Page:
More than 90,000 index cards revealing the employment details of the ‘land girls’ who served in the wartime Women’s Land Army have been digitised and made available online by Ancestry today.
The mostly handwritten collection consists of index cards to Second World War service records featuring the names, addresses, employment details, birthdates, and membership numbers, of the women who helped increase food production in Britain at a time of crisis.
Originally established during the First World War before being disbanded in 1919, the Women’s Land Army was re-mobilised in 1939 to help the war effort. Unfortunately, the service records themselves do not survive.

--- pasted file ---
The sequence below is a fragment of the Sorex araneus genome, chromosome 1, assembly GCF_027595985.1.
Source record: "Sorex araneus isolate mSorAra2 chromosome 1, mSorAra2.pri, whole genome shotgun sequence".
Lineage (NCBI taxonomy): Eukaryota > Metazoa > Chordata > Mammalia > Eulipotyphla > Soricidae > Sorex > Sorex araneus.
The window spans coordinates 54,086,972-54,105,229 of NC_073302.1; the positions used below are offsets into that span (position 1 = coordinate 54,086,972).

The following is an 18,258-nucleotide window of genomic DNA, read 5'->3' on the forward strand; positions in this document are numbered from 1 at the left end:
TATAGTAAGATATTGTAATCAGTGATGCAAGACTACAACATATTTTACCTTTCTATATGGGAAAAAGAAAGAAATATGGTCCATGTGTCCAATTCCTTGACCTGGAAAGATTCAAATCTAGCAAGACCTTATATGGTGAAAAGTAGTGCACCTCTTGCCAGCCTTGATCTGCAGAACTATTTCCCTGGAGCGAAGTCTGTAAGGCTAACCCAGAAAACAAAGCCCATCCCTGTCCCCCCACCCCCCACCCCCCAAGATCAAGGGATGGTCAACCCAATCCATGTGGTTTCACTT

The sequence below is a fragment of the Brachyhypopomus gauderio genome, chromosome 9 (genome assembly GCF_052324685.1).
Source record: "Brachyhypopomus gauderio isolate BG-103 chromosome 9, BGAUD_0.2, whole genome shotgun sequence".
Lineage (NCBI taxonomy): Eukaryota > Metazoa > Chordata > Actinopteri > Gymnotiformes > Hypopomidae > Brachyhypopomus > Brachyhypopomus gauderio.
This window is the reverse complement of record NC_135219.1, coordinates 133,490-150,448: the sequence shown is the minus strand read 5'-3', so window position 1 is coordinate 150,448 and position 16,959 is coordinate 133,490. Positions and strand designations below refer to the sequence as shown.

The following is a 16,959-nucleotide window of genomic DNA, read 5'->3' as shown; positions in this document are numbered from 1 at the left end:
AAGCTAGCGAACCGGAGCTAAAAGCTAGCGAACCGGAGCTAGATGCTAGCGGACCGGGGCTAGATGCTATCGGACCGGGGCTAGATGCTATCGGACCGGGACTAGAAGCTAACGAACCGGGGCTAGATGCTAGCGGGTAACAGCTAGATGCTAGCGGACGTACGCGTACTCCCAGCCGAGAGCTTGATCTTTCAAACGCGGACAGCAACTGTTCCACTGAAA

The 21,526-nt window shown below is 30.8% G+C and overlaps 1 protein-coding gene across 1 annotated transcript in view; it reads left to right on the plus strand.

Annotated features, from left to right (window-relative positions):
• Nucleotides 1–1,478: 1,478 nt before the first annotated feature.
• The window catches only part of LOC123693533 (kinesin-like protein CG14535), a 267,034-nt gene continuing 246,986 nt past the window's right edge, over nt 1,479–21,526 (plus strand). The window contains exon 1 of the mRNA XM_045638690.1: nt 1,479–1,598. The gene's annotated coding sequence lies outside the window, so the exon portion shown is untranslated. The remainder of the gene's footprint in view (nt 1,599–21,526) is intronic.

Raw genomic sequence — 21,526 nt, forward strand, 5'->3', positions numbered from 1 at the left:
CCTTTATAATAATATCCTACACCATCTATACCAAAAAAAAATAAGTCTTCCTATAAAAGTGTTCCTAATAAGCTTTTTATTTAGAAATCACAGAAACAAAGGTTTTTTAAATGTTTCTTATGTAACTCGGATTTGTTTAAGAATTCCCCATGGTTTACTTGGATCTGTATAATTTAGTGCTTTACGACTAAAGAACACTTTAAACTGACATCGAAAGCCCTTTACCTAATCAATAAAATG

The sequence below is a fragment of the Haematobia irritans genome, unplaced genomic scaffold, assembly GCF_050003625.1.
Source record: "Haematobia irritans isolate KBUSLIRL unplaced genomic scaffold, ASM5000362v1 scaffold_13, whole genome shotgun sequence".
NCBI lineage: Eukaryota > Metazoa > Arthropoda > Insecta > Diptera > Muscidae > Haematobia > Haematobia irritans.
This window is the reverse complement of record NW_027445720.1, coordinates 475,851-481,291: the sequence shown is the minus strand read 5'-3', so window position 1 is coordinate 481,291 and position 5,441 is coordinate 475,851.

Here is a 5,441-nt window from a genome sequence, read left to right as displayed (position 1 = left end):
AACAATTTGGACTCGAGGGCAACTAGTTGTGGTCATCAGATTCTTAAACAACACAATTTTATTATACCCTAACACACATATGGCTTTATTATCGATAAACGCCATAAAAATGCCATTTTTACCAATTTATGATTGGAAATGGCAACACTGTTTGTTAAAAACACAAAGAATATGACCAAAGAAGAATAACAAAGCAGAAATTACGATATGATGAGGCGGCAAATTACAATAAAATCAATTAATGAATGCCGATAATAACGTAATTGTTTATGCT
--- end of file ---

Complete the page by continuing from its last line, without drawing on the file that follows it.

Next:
Vicky Iglikowski-Broad, diverse histories specialist at The National Archives, said: ‘The Women’s Land Army index cards are a powerful source for tracing an individual’s service and gaining a wider perspective on the Women’s Land Army as a whole.
‘While the information is brief, they give us a more personal insight into the women who were critical to increasing food production and working on the land, highlighting their county of employment, their occupation and their age, among other things.
‘These index cards help us start to piece together the life stories of these important women who served in the land army.’
Explore the collection with Ancestry.
Find out more about the Women’s Land Army in Vicky’s blog.